As the walls of Sterling Cooper literally start coming down around them, Roger is clinging to the past, Peggy is looking eagerly toward the future, Joan cashes out and Don hits the hobo trail with another man’s name in his pocket. The more things change, the more they stay the same.
It seems we’ve all spent so much time obsessing over how Matthew Weiner was going to end Mad Men that we didn’t notice he was already doing it, right in front of our eyes. With only two more episodes to go, could the show possibly give us imagery more final and heart-wrenching than lingering over the corpse of the bombed-out SC&P offices? Could it possibly give us a moment more sublime than Peggy roller-skating through the wreckage while Roger plays a drunken “Hi-Lili, Hi-Lo” on the organ? Could it give us a moment more triumphant than badass, hungover, tentacle-porn-and-sunglass-toting Peggy sauntering down the cramped, sunless halls of McCann Erickson on her first day, ready to kick ass, take names, put in her three years and quadruple her salary? Could it give us a more final image of Dick Whitman than the man heading west (eternally heading west) with a hitchhiker in tow and nowhere else he’d rather be? Of course we want to suck up every last remaining second we possibly can have with any of these characters and don’t want any of it to end, but we keep getting moments that feel like final good-byes. Or put more accurately, we keep getting moments that feel like the culminations of these characters’ arcs; a series of “of course this is where they would wind up” grace notes before the song is finished.
As an aside, we don’t think we’ve ever encountered a show winding down to its finale in quite this manner. We’re all on tenterhooks, wondering “Is this the last Megan scene?” The last Harry scene? The last Don & Betty scene? We said goodbye to Ed and Shirley – and even Lou Avery – but will we see Dawn or Caroline again? In a way, it’s excruciating, but it’s so of a piece with the show’s style. In life, we rarely give Grand Goodbyes to people that we know we’re never going to see again. If the final episodes were a series of on-the-nose capstones for each character, it would feel a little off-model to us. If anything, with this episode, we’re a bit surprised with how final it all feels. We assumed the show would end in a vague and unfinished manner, Sopranos-style. Again, though: we have to remind ourselves there’s two more episodes left. But we can’t help remembering how often Weiner made the finale of each season feel like it happened several episodes before the season ended.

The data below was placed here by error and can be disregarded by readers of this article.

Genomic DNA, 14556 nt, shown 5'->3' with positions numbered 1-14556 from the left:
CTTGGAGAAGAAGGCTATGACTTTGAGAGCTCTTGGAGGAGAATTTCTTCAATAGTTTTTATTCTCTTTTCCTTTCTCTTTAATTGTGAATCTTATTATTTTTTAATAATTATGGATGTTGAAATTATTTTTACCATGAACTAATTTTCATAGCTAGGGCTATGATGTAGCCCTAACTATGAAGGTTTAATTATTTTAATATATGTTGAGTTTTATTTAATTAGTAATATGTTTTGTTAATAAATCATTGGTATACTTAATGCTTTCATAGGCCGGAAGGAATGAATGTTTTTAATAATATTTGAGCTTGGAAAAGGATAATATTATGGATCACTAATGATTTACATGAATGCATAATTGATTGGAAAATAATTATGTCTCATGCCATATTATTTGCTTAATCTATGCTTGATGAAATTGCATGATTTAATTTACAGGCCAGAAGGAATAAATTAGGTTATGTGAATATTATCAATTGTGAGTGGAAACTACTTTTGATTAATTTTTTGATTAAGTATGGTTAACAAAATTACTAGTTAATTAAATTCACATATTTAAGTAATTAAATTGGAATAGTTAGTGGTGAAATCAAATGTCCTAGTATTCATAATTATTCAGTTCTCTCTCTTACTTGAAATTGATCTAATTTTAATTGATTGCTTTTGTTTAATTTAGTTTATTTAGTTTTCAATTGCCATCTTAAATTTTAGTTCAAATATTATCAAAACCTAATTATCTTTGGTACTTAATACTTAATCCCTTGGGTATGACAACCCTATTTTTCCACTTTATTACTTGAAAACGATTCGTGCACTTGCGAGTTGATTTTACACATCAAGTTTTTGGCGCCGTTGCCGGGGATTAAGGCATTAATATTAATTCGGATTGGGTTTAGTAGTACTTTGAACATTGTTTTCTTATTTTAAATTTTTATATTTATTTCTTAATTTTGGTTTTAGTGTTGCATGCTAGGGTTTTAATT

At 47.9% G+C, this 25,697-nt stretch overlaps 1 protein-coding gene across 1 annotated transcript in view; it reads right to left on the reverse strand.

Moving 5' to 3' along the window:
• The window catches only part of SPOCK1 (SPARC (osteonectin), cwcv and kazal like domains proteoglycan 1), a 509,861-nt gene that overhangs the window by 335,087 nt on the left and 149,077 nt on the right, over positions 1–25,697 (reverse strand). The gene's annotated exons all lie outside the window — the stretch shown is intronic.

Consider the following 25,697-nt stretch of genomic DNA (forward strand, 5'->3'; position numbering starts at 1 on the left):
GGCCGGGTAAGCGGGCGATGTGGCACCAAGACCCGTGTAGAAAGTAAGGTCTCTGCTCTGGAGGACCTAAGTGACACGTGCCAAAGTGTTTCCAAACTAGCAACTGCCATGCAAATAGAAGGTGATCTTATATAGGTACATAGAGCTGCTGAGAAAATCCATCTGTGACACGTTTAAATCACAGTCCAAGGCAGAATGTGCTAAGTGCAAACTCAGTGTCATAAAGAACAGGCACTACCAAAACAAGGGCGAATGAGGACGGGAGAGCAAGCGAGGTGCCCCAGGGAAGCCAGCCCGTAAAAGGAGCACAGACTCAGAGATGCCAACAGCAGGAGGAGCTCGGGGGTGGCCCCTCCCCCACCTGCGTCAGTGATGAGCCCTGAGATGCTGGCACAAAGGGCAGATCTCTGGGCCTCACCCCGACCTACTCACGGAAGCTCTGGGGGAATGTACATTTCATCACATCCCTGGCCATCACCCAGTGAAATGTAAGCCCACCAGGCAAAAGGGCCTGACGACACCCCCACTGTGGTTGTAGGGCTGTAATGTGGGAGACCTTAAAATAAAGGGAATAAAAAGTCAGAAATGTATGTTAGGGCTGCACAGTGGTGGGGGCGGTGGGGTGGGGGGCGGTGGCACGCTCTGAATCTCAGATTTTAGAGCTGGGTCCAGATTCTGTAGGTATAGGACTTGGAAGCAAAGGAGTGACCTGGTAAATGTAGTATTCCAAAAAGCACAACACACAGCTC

Anyway, let’s consider Peggy and Joan in this episode, and the very different ways in which they approach McCann and in which McCann approaches them. Women copywriters are sniffing around Joan’s desk, trying to get the crumbs that Peggy will leave behind, making it clear that Peggy has quite a reputation and standing among this crowd. Peggy’s spent ten years honing her skills, working late hours and weekends, and putting up with a ton of crap along the way. Joan, unfortunately, has virtually no reputation and no standing whatsoever. She has very limited account experience and a former partnership stake so small and insignificant that it buys her no protection or offers her any sort of leverage in any of her dealings. You’ll note that no women account executives appeared at Joan’s door. She may be a rarer creature at McCann than Peggy is. Peggy has the benefit of working in a creative position, which tends to attract more open-minded people. Joan’s working alongside men who have whorehouses and escort service numbers in their business rolodexes because that’s a standard way of wooing clients.
Additionally, the sexism both women face takes different forms. Peggy has spent the last ten years being dismissed as “just a girl” while Joan is constantly fending off attention for having the body of a pinup. While Peggy has grown stronger over time by learning how to deflect or ignore men who dismiss her, Joan seems to have grown weary over all the rampant sexual harassment she faces constantly. What’s most interesting about Joan’s reaction to the sexism of her colleagues is how fiercely she came out swinging against it. Maybe “weary” isn’t the word we should’ve used to describe her at this point. “Fed up” is more like it. And in the most shocking development of all, Joan Harris, of all people, started spewing feminist rhetoric at Jim Hobart like a champ, threatening not only to lawyer up with the EEOC and ACLU, but by name-checking Betty Friedan and threatening to recreate the recent march down 5th Avenue in Jim Hobart’s reception area. It was a glorious thing to behold, coming from a character we’d never expected to hear say such things. But Joan’s consciousness has been raised and she’s sick and tired of the men around her. Unfortunately for her, it all means very little in the end. We’re happy to see her stand up for herself, but she had no real power to do anything in a giant factory like McCann.